• Automatic checks and balances – Decentralized self-regulated systems managed various activities in social, intellectual, political, and economic life and controlled its malfunctioning or dis-functioning. There was hardly any question of all India tyranny of any caste group. There was not a single group identifiable as very strong-dominating all the others, or as an enemy to defeat. Laws remained unmodified and flexible with the capacity to adapt to local customs and situations. People in power and position cared for the lower castes in order to acquire and retain local followers. The system made upper castes generous in matters of food, drinks and loans, when required. The plurality of society provided automatic checks and balances and controlled the arbitrariness or unbalanced growth of power of any group. Indian peasantry in UP, Bihar and MP were armed. In fact, non-Kshatriya peasant provided leadership of most armed bands, which were numerically predominant and economically and politically strong at the village level. The monopoly of powerful peasant was a reality of the rural life of Medieval India. The Brahmin strongholds were the centers of learning. The floating population, consisting groups like Gujjars, Bhattis, Rajput rangers, who remained outside caste system, were so strong, that they terrorized settled agriculturists for centuries. Forests, which competed with arable land in size and importance, till the 18th century, gave shelter and food to large sections of society and served as havens for those in search of escape from society. Thus, from time to time, and place to place, different castes rose and fell in their social order, some died out and new ones were formed.
  • More stress on duties – The system clearly specifies duties, privileges and restrictions of each role separately and managed relationship with others. It encourages self-discipline, self-control and self-direction. Sprees on one’s responsibilities/duties rather than on rights, combined with principle of inter- dependence provides its own system of checks and balances over arbitrary use of one’s authority and leads to automatic decentralization of authority.
  • Flexibility and adaptability – Caste system took different shades and meaning with the changing times and places. Once changed, it never returned to its original form. Its adaptability and absorptive nature has pronged its life. The system evolved its structures and systems leisurely and kept on coping with the slow changes, time brought in. Its character during Indus Valley Civilization was altogether different from what exists today. It is still in a transient phase. It is different in context of village, locality, region or religion.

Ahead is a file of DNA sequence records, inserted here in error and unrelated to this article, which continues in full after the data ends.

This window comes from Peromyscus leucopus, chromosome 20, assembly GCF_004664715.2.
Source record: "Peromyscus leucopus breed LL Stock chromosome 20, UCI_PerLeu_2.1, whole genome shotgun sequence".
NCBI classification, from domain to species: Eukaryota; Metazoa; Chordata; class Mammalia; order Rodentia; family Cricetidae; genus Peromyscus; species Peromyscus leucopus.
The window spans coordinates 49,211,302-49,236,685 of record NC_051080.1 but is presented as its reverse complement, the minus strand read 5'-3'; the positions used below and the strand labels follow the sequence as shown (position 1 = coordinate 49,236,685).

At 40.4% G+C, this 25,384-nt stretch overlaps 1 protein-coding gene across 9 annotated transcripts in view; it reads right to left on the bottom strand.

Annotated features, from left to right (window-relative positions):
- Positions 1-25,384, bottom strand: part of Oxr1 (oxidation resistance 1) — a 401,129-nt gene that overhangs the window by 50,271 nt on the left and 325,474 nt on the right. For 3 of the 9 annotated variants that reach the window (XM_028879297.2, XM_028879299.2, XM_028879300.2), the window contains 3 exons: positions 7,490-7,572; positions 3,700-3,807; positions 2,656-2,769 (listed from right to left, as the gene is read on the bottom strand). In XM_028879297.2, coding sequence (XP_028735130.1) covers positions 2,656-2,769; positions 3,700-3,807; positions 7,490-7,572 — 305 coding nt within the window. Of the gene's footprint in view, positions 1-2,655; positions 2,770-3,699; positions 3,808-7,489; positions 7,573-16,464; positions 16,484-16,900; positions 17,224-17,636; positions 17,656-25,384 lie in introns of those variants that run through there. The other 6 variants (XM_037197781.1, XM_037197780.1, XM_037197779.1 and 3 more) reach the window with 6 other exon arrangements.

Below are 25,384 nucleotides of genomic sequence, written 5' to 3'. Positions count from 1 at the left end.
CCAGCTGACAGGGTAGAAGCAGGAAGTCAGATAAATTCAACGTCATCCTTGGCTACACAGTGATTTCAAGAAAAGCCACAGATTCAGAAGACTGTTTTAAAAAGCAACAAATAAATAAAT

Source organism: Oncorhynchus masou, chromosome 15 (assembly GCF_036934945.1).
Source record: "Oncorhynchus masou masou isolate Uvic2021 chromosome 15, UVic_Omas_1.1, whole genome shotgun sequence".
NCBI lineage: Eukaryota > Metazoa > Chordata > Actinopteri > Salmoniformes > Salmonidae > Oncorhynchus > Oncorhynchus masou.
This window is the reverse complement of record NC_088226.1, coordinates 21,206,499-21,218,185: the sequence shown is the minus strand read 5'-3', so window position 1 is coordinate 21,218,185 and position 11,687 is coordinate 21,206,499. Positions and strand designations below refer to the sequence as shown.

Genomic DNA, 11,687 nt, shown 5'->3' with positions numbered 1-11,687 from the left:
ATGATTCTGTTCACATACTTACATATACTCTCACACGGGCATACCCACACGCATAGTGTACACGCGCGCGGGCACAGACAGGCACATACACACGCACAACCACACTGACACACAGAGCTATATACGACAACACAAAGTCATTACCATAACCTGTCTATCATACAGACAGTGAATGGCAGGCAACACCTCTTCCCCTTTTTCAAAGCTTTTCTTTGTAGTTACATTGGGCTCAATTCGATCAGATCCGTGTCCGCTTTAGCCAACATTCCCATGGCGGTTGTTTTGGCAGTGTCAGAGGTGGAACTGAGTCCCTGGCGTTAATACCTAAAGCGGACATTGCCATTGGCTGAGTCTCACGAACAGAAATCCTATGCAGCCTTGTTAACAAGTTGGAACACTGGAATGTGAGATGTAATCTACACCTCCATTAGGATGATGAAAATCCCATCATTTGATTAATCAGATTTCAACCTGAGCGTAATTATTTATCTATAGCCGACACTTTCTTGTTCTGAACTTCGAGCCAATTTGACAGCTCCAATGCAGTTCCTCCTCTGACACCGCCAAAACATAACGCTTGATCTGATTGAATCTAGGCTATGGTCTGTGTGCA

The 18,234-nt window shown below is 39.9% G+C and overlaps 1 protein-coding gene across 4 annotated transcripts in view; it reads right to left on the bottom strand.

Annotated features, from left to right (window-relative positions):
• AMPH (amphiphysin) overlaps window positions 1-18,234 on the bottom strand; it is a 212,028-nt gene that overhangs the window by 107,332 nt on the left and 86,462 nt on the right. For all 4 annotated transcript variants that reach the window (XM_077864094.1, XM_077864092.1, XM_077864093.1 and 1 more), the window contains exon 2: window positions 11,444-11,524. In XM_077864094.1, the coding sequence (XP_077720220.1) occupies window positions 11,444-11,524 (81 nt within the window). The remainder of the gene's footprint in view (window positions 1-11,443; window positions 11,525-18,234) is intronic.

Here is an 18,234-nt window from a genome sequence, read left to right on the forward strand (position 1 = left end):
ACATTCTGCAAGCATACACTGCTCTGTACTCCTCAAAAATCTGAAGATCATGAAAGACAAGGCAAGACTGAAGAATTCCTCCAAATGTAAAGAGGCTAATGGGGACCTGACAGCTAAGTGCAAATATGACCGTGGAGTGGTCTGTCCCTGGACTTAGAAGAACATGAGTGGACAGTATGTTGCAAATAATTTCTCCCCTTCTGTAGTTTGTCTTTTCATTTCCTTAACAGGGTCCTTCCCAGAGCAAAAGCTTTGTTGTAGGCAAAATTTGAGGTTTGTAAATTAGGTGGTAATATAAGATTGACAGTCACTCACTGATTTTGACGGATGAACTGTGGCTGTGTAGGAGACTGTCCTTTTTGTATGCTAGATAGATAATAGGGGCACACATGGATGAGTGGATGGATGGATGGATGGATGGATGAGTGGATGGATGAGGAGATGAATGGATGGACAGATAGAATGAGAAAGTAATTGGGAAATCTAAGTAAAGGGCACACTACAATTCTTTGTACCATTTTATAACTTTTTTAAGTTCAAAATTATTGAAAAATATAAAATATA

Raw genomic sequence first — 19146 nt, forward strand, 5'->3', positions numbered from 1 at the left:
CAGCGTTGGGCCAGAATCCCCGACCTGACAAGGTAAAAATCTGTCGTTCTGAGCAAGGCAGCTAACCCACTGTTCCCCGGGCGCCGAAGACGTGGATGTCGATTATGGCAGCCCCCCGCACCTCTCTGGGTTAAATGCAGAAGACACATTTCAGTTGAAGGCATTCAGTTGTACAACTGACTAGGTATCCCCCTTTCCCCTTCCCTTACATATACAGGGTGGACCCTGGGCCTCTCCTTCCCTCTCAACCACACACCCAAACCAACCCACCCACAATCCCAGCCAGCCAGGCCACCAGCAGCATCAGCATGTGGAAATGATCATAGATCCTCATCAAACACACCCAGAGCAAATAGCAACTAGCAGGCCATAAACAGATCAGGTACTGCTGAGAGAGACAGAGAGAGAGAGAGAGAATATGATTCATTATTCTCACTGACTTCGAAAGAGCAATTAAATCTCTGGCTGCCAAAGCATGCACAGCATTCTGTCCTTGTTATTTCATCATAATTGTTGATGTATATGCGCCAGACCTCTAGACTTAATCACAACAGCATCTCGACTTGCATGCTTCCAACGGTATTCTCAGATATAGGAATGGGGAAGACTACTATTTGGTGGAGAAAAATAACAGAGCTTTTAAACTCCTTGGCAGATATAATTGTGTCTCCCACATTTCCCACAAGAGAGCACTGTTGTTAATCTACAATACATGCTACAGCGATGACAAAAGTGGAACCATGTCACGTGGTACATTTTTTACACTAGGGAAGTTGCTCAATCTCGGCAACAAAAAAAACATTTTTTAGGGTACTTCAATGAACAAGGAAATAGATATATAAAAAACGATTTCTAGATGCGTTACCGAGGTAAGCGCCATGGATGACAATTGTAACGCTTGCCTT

• High level of intelligence and specialization – Caste-system worked so well and efficiently in ancient India that when the world was passing through Dark Age, India was full of light. First few centuries are recognized as the golden period of Indian history. Caste system had wisely organized all activities of society properly.
  • Acted as a shield – During medieval India, caste system was a major force for failure of Islam, Christianity and other religions to make headway even after mass conversion. Though many evil practices developed in the system during this period, but it acted as a shield for Hindus to retain their cultural identity, while living under alien rule, whether it was of Mughals, Portuguese or British.

When the world was passing through the Dark Age, India was full of light. The first few centuries are recognized as the golden period of Indian history. During this period, arts, commerce, crafts, philosophy and knowledge flourished magnificently. Its people reached a high level of intelligence having specialization in different areas. Many travelers visiting India, from alien lands at different points of time, confirmed that India possessed huge wealth, knowledge, and quality of life. It was a cheerful land. Each person found a niche in the social system. Its people reached a high level of intelligence having specialization in different areas. It was a cheerful land.

Caste inseparably inter-twined with Indian way of life – Later on, caste-system has became a dominant factor, a natural unit of Indian society, running through the entire fabric of its social structure. Slowly but steadily it got inseparably inter-twined with Indian way of life. So much and so that that, Muslims and Christians, Sikhs and Buddhist, living in India could not remain immune from it for long, though their respective religions believe in egalitarian society. They have, with all their equalitarian faith, formed caste groups within themselves.

Caste still a strong social institution – Not only in the past, but at present also, caste system appears to be a valid and useful, a natural and inevitable unit of society. It is popular and commands respect and attention of majority of Indian masses of all sects present in India, whether foreign or indigenous. For them following four are fundamental social institutions. An individual is supposed to be a natural member of a family, which is a unit of an extended family, extended family of Kula, Kula of a tribe (Vish) – and a tribe of a Jana or Jati (Caste).